Deane House - Calgary, Alberta
Posted by: Groundspeak Regular Member Country_Wife
N 51° 02.630 W 114° 02.500
11U E 707370 N 5658864
Quick Description: The home of North West Mounted Police (now the RCMP) superintendent Richard Burton Deane, built in 1906.
Location: Alberta, Canada
Date Posted: 8/18/2012 8:53:11 AM
Waymark Code: WMF3Q8
Published By: Groundspeak Premium Member wildwoodke
Views: 1

Long Description:
The home of North West Mounted Police (now the RCMP) superintendent Richard Burton Deane, built in 1906.

Text of first plaque in garden next to house:

THE DEANE HOUSE

A proper residence for the new commanding officer

THE DEANE HOUSE - With the appointment of a new Commanding Officer at Calgary's Mounted Police Barracks in 1906, came the need for a residence of the same calibre. The new Commanding Officer was Richard Burton Deane, and the residence is now known as the Deane House. Both have com to symbolize the changes inherent in a traditional, yet far from stagnant society

Work began on the house in August of 1906, and Deane himself described the new residence as "...the best house in Mounted Police occupancy at that date...".

The architecture of the Deane House is based on the Ontario Cottage syle yet it also demonstrates influence of various other residential forms popular in fashionable Canadian homes.

Clearly the home of the Commanding Officer was thought to be house of some stature, as Deane was given the responsibility of organizing a luncheon for Prince Fushimi of Japan, during his visit in 1907. The luncheon proved to be a success and the house deemed worth of such formal entertaining.

THE MOVE - The Deane House was originally located on the corner of todays 9th Avenue and 6th Street SE, where Deane lived until 1914. Following its purchase by the Grand Trunk Railway, the house was moved to the southeast corner of the Fort Calgary site where the Interpretive Centre now stands. It then became the station agent's residence. In 19129, the Deane House was sold to a local realtor named C.L. Jacques, who had it moved again - this time across the Elbow River to become a rooming house.

The relocating of the Deane House was so spectacular a feat, that it was reported in the 1930 edition of Popular Mechanics. The house was pulled across the river on skids with the aid of temporary pilings and a steam tractor.

The Deane residence served as a rooming house, the Gaspe Lodge, until 1972. It was then acquired by the City of Calgary, for eventual preservation as a historic site.

From the residence of a Commanding Officer, to a station agent... A rooming house... A historic site, the Deane House, through its multi-faceted history stands both as a symbol of Calgary's urban evolution and a developing society.

Text of the second plaque:

R. BURTON DEANE

Superintendent of the Mounted Police in Southern Alberta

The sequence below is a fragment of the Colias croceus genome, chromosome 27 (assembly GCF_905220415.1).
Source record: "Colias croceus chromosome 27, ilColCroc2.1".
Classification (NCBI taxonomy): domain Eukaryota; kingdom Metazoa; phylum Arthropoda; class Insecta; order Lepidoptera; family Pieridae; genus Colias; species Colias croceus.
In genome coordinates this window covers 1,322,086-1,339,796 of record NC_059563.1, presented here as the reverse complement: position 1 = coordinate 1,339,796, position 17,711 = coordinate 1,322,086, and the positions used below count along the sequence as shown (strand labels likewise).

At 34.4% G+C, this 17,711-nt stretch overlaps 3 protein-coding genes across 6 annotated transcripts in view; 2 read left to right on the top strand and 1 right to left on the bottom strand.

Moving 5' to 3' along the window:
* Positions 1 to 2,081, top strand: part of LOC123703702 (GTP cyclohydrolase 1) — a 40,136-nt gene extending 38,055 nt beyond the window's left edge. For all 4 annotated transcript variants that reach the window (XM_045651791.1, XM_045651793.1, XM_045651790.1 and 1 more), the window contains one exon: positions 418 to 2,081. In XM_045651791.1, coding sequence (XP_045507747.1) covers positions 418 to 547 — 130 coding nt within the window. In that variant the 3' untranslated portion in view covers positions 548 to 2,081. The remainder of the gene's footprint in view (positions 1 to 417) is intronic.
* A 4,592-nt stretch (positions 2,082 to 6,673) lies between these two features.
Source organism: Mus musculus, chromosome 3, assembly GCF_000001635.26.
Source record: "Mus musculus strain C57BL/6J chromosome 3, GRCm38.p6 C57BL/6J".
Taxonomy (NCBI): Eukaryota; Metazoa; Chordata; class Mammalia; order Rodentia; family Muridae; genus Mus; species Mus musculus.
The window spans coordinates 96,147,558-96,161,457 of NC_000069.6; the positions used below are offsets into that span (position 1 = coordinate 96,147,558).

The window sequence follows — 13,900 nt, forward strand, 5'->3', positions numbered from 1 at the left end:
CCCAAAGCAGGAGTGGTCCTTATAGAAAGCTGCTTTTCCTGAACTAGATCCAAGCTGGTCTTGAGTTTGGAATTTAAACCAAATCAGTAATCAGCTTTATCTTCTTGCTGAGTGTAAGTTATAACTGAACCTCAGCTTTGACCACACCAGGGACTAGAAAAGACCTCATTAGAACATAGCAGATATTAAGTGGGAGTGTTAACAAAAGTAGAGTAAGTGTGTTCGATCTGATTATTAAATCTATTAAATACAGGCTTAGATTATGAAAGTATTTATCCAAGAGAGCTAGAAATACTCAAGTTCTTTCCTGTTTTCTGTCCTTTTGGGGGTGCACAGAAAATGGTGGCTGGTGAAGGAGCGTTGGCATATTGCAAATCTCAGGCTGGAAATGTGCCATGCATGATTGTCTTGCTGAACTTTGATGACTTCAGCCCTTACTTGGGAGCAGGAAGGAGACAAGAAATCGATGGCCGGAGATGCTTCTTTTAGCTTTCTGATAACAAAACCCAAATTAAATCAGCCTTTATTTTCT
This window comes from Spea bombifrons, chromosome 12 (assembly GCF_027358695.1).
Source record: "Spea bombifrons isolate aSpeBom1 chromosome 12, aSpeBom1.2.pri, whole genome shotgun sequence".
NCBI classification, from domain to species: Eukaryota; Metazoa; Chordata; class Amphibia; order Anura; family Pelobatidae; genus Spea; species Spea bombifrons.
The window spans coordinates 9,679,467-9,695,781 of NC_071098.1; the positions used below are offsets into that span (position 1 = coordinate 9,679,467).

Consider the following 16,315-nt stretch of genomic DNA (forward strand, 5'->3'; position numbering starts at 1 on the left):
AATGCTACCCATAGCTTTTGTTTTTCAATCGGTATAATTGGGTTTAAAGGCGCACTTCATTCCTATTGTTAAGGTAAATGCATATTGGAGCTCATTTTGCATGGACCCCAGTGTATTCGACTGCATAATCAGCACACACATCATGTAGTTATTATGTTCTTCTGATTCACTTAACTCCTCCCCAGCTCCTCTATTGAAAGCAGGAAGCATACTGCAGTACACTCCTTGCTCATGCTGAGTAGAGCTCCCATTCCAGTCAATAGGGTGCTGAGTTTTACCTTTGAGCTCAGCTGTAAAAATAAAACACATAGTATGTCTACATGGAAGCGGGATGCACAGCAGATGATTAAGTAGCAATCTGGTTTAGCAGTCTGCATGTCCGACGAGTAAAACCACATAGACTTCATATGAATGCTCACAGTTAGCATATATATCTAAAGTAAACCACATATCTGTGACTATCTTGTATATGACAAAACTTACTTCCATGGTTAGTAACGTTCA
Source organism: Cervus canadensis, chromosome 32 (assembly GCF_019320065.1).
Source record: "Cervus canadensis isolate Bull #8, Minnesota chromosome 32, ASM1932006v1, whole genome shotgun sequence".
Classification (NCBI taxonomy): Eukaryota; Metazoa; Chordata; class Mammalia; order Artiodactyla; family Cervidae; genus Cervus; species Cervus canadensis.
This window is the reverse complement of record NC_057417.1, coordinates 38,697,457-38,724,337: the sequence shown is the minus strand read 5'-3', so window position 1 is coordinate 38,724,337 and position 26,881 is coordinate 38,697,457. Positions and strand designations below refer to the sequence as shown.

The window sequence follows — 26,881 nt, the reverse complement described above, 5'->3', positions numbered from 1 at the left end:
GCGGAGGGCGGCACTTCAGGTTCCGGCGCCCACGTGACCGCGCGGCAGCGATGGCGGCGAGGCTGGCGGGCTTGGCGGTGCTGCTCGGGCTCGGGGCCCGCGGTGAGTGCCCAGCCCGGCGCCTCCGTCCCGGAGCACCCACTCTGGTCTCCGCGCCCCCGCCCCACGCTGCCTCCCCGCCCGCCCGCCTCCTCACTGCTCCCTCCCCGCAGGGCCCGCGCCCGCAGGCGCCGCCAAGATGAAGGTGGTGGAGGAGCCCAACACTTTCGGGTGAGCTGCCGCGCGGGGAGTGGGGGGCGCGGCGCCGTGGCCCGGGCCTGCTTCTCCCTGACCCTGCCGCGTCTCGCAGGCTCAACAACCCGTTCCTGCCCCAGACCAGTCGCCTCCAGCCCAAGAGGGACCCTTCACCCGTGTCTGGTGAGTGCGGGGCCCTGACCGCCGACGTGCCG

1888-1914

Richard Burton Deane was a man of many faces. Deane had a militaristic style, complete with scorching convictions, and the ability to slice through opposition with a word. He saw the need for discipline, but was more inclined to give orders than to submit to them. As infuriating as he might have been, Deane was also a gentleman, whose Victorian ideals coloured his outlook and actions well into the 20th century. Deane was a competent and valuable asset to the NWMP and took his role as a Mounted Police officer seriously.

Throughout Deane's lifetime, the extent of his accomplishments and interests was impressive. He was a skilled theatrical actor, a magician, a proficient cricketer, and an avid gadener. Deane was proud of his Calgary home, where he lived with his second wife, Mary Dennehy until his retirement in 1914. (His first wife died shortly befre the move into the grand house.)

Deane himself was responsible for the fine gardens and lawn surrounding his residence, and he was most fond of the Caragana hedge "...to which [Deane] had devoted a great deal of time and money." With the sought garden overlooking the cricket field, Deane had a "rooted objection" to and could be heard "...swear[ing] loudly and coherently when some maniacal cricketer...had dashed through [the Caragana] in pursuit of his ball...".

The first set of compiled rules and regulations for the NWMP was formulated by R. Burton Deane. His contribution, as much through his rules as through his own conduct, helped to change opinion of the force as lacking in discipline. Through his dedication to his police duties, Dean moved up through the ranks to Inspector, then Superintendent and finally became a Commanding Officer.

Deane was a great man who commanded Fort Calgary during a time of extraordinary population growth and economic development. A diamond-shaped blue plaque explains why the core of downtown Calgary is now west of here:

[Caption:] Calgary's first townsite, east of the Elbow River, 1883.

Inglewood's Heritage - Early Calgary

Tents, huts, shacks and eventually some hastily built frame buildings often appear in early photos of western Canadian communities. Squatters and legitimate landowners east of the Elbow River in the early 1880's built just such a town while awaiting the arrival of the Canadian Pacific Railway in 1883. Confident that prosperity and good fortune would arrive as soon as the railway built its station in the middle of their community, these people were shocked when the railway ignored their town, crossed the Elbow and built its first station further west. Undaunted, East Calgary residents and their descendants continued promoting Calgary's first settlement.

Inglewood Community Association - 1989

Type of Marker: Cultural

Sign Age: Historic Site or Building Marker

Parking: There is limited parking for Deane House restaurant patrons, or you can park at Fort Calgary and walk

Placement agency: Alberta Culture and Community Spirit, Historic Resources Management Branch

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